Transfer of property and re-registration

While buying a resale property, you will need to pay transfer and registration fees. In some jurisdictions, it can be a hefty amount and can wipe out any benefit of buying a resale property.

Utility transfer fees

In case of certain buildings or areas, you need to pay for the transfer of utilities in your name; this means paying deposits or transfer fee or both for electricity, gas etc.


Purchasing a resale property is usually done through a property consultant, which means that you may have to pay consultancy charges or a brokerage. If you buy a new property from a developer, no such charge is payable. However, keep in mind that a professional property consultant is not only resourceful, but can also significantly cut down your work related to buying a resale property.

Expenses for repairs and renovation

When buying a resale house, you may need to paint, refurbish or even renovate it. This could either be because the property needs maintenance or simply because you want your new home to be well suited to your requirements. Make sure you do a proper assessment of the costs that will be involved, well before you buy the house.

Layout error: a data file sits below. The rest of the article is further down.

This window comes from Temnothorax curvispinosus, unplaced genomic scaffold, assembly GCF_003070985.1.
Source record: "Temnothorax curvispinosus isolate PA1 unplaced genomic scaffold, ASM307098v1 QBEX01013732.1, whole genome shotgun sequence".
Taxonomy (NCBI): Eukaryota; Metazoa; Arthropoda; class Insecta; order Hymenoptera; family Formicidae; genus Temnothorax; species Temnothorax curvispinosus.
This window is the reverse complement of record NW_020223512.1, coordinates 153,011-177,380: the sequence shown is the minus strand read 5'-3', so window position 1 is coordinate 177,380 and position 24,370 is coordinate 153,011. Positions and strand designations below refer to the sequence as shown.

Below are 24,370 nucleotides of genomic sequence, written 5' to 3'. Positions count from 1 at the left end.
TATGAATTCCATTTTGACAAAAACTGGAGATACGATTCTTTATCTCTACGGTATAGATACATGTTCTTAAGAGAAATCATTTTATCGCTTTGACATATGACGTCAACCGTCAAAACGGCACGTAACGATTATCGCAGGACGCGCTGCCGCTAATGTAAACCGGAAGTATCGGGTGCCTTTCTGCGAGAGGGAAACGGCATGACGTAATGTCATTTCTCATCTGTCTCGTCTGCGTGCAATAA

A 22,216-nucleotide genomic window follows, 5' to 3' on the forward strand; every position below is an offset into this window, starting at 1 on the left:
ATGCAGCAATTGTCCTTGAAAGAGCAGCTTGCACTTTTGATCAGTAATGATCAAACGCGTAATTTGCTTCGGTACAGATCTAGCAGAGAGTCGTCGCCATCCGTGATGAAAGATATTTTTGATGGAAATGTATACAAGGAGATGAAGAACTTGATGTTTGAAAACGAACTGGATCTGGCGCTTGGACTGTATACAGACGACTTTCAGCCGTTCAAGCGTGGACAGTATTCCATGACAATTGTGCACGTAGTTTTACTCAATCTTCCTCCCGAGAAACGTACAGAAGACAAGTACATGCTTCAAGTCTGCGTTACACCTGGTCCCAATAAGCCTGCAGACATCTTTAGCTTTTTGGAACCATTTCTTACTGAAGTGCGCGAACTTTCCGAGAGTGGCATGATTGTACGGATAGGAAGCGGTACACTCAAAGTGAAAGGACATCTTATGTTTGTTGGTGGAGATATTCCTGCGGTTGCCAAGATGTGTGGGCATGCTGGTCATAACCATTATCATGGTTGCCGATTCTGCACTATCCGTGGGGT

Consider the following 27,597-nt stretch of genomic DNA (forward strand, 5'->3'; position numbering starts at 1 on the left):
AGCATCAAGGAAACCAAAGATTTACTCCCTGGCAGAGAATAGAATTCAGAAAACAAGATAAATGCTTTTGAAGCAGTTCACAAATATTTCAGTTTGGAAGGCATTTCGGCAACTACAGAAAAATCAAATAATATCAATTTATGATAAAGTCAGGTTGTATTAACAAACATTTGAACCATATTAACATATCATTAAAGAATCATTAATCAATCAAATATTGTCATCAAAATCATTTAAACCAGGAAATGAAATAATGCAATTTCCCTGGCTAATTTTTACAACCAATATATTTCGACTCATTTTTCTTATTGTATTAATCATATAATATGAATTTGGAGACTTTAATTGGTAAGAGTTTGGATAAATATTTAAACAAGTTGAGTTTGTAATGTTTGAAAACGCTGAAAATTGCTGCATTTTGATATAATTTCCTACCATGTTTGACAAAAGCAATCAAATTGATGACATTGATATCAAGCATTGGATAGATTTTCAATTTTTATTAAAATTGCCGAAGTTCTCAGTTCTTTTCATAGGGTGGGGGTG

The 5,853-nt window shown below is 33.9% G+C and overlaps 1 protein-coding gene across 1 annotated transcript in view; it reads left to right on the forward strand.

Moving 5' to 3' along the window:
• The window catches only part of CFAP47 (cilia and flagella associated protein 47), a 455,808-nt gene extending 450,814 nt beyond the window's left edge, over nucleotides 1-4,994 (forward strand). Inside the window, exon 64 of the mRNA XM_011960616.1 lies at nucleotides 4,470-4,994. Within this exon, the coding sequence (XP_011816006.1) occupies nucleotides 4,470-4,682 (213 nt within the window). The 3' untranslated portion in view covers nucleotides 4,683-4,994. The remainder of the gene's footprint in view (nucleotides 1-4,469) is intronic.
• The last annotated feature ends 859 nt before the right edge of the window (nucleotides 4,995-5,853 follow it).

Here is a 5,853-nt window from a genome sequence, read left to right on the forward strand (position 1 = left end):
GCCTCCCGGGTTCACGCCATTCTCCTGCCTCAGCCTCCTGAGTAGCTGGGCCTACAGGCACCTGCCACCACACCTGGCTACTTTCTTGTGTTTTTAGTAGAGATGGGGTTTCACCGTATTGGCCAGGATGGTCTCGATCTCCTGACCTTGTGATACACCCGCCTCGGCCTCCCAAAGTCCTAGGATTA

Facilities and amenities

When buying an older property, you may not have access to amenities such as a club, gym, pool, sufficient parking space, etc. which may be available in a new property. You will also need to make sure that the basic necessities are in good order – regular and hygienic water supply, good sewage facilities, security, sufficient parking, uninterrupted electric supply, etc.

Property valuation

An independent valuation of the property is vital before your lender’s technical experts value it. You may be offered a smaller loan amount because of the difference between the lender’s valuation and prevailing market prices, thus requiring you to make a larger down payment.

Specific Aspects Related To Different Structures

When buying a resale property, you need to keep in mind where you are buying the property and what kind of property you are opting for. You could be purchasing an independent house or a flat in a housing society – both of these have very different consequences attached to them. Here is what you need to know about buying a home in various types of developments.